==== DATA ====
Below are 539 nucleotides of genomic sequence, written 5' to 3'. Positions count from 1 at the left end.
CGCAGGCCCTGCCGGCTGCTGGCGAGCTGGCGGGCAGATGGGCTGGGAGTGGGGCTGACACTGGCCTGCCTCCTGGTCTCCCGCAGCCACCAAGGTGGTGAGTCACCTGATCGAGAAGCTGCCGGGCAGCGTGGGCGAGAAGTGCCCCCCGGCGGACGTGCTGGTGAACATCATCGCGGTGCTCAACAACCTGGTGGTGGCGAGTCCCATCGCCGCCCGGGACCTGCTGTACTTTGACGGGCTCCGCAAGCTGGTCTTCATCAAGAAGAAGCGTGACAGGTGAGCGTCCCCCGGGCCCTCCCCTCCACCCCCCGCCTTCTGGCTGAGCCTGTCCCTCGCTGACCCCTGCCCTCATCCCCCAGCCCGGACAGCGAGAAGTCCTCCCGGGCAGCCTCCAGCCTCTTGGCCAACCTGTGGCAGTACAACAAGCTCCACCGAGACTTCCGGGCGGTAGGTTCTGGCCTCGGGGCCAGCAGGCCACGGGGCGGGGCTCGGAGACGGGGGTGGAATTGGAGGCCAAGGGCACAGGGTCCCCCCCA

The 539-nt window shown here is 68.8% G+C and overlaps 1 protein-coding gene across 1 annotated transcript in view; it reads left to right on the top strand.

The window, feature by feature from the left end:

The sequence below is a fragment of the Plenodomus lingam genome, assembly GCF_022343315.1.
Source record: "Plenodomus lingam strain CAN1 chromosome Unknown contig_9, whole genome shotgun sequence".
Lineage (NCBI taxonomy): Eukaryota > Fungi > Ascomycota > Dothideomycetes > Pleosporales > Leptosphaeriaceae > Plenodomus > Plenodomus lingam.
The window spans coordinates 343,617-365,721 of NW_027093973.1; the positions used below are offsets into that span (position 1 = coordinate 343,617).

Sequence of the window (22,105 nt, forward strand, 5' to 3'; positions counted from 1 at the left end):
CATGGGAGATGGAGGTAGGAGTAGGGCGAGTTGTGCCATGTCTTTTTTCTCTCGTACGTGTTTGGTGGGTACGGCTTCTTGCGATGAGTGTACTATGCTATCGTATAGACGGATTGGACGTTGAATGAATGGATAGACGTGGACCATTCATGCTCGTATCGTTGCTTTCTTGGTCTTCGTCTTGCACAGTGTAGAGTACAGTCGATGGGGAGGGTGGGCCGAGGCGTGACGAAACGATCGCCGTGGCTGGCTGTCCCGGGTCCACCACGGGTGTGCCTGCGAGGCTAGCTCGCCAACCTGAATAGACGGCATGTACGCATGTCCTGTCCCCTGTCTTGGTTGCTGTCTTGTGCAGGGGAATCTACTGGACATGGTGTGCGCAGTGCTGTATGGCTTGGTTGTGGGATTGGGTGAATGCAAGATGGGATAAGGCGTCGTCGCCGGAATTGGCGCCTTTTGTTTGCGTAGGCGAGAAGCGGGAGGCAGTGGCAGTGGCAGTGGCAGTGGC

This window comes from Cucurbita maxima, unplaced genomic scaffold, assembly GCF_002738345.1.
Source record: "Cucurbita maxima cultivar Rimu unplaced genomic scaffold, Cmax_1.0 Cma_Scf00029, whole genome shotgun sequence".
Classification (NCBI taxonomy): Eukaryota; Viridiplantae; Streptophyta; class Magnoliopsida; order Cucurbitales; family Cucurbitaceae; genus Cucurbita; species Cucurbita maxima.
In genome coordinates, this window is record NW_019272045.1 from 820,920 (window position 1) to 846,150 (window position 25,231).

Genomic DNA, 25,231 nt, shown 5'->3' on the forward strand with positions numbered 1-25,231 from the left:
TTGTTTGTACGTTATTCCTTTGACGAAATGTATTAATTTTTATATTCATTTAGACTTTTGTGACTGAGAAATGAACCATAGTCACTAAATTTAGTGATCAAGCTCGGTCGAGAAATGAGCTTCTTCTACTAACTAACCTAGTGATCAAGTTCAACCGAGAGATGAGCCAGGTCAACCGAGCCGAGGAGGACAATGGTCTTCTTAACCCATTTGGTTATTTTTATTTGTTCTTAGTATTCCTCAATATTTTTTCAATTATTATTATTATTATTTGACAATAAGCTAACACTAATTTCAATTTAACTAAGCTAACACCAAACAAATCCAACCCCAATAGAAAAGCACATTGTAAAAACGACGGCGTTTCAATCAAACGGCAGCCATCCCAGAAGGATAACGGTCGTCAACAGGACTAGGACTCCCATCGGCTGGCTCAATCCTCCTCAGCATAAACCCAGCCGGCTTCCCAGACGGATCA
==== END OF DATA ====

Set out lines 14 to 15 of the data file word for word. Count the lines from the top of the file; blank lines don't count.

In genome coordinates, this window is record NW_019272045.1 from 820,920 (window position 1) to 846,150 (window position 25,231).

Genomic DNA, 25,231 nt, shown 5'->3' on the forward strand with positions numbered 1-25,231 from the left: